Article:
A Challengers Handbook
I have been doing challenges for some time now and most of the time I have not kept any notes on solutions, etc. Only recently have I started noting things down and keeping notes on challenges. The advantages of doing this are tremendous. I once completed around 40 challenges on a site and kept no notes. Then a new level was put up which required solving the first 40 or so challenges and noting down a letter that had been added to the end of each solution. I was back at the start. Other times I have solved something on one site only to see the exact same problem on another site, only to have forgotten how I solved it in the first place. As a third example I have seen so many resets on some sites, and so many site moves that keeping notes on how challenges were solved in the first place is really important to me now. If you complete a set of levels and two years later the site moves and does a reset then you can be back at the start. As a fourth example of not keeping notes - a recent site had four levels. You got to the end and waited happily and then the fifth level came out. One of the passwords referred to something from the previous level, if you can't remember because it was several months ago then you are stuck. So having said all of this I hope that you will keep some kind of logbook on the challenges that you solve.
A few general words of advice for when you are really stuck on something. Sometimes you get to a point when trying to solve a certain challenge when you really can't see any way forward. The best things to do at this point are:
Wait a few days, give it a rest and then return with a fresh mind and start again.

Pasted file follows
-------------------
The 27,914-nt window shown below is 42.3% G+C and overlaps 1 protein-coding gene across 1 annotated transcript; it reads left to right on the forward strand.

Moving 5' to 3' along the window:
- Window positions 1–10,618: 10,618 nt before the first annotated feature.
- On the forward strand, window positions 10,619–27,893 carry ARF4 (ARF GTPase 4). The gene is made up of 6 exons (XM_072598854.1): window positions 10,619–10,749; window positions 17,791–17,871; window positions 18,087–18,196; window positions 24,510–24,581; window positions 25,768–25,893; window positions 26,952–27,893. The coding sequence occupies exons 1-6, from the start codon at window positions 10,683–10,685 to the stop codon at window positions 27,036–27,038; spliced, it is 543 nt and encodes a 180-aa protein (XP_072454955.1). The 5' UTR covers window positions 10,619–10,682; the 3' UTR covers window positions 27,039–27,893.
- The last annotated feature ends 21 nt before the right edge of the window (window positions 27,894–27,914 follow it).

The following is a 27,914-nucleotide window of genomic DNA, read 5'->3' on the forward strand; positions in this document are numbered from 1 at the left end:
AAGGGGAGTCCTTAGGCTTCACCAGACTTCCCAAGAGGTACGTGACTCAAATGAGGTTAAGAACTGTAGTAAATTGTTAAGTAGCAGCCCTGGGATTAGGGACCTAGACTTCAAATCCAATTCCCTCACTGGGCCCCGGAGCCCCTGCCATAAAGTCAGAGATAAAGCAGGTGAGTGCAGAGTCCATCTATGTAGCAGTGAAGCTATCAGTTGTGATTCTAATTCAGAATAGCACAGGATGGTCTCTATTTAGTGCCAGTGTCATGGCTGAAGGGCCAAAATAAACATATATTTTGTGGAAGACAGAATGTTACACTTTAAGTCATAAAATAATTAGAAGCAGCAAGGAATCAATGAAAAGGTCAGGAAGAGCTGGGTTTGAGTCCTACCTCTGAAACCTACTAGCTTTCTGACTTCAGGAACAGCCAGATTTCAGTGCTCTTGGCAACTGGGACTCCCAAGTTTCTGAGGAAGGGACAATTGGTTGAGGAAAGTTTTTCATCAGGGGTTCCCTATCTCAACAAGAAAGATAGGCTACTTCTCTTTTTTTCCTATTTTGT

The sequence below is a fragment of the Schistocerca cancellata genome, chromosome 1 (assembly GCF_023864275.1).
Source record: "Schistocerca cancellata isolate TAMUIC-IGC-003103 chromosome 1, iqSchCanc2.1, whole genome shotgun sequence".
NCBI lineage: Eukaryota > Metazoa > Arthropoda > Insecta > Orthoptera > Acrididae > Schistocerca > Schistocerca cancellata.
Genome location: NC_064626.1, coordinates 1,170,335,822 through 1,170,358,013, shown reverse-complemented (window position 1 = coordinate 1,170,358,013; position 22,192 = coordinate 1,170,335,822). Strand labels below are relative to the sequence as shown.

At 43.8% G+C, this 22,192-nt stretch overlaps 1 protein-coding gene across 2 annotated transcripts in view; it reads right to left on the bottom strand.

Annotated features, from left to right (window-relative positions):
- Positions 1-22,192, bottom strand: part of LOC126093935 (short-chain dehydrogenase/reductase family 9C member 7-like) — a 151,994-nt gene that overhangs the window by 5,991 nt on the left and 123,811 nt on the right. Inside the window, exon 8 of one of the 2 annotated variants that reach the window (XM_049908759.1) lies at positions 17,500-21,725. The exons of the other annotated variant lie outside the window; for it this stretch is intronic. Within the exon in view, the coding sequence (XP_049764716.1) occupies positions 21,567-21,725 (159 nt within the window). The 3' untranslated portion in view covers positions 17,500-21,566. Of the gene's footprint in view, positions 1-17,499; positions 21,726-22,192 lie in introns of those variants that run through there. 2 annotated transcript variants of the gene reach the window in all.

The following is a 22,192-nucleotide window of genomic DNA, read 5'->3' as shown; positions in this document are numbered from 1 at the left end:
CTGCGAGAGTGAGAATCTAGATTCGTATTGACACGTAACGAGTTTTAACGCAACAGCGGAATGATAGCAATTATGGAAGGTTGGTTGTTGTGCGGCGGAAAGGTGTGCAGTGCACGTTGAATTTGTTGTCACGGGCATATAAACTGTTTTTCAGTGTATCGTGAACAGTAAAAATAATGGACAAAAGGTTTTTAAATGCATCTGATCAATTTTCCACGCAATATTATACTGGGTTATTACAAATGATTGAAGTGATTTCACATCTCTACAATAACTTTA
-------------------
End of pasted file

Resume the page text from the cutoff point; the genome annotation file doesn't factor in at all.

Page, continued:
Always take a close look at html source. Select everything and note if there is anything at all that is strange about the source. I have known encoded messages in tabs and spaces at the end of lines before and that does require a careful analysis. Note all script names, and all pathnames. Look for anything out of the ordinary. Perhaps you are looking at /level1/level2/index.html and it refers to images/blah.jpg. Now why is there an images directory in the level2 directory, what else is in it ?
Read any visible comments carefully, do they provide a veiled clue for the level ? Will some searching on google get you somewhere ? Think carefully about what you are searching on, try phrases as well as words.
Ask yourself what makes this level different from other levels? Recently I finished a level at one site and moved on to the next. I hadn't even looked at the task when I hovered on the forum link and noticed that it had a different name to the names of the previous level boards. A search on google quickly revealed that this was the name of some common board and guess what ? You had to exploit it, that was the essentially the challenge but I had seen this before anything else whereas other people had been there for a long time without noticing the difference. A lot of these kinds of levels are 99% observation.
Often you will find a hand written html page in amongst a lot of program generated pages and this can be a real giveaway. Hand written code is neat and small. Program generated code is a mess. If you've looked carefully at html source for long enough then you will notice the differences straight away.
Read the forums. Sites normally have forums, read them. Read everything, there are often hints to be found there amongst the pleas for help that people tend to post. +Malas riddles are an excellent example of this, the forums are jam packed with hints if you can understand them, and this often takes several complete readings of the forum.
Look around the site. I have come across some strange levels on sites where you can be really stuck only to look around the site at downloads or links and realise that part of the challenge has been hidden elsewhere on the site (normally in plain view, like 'here is a useful word list for you').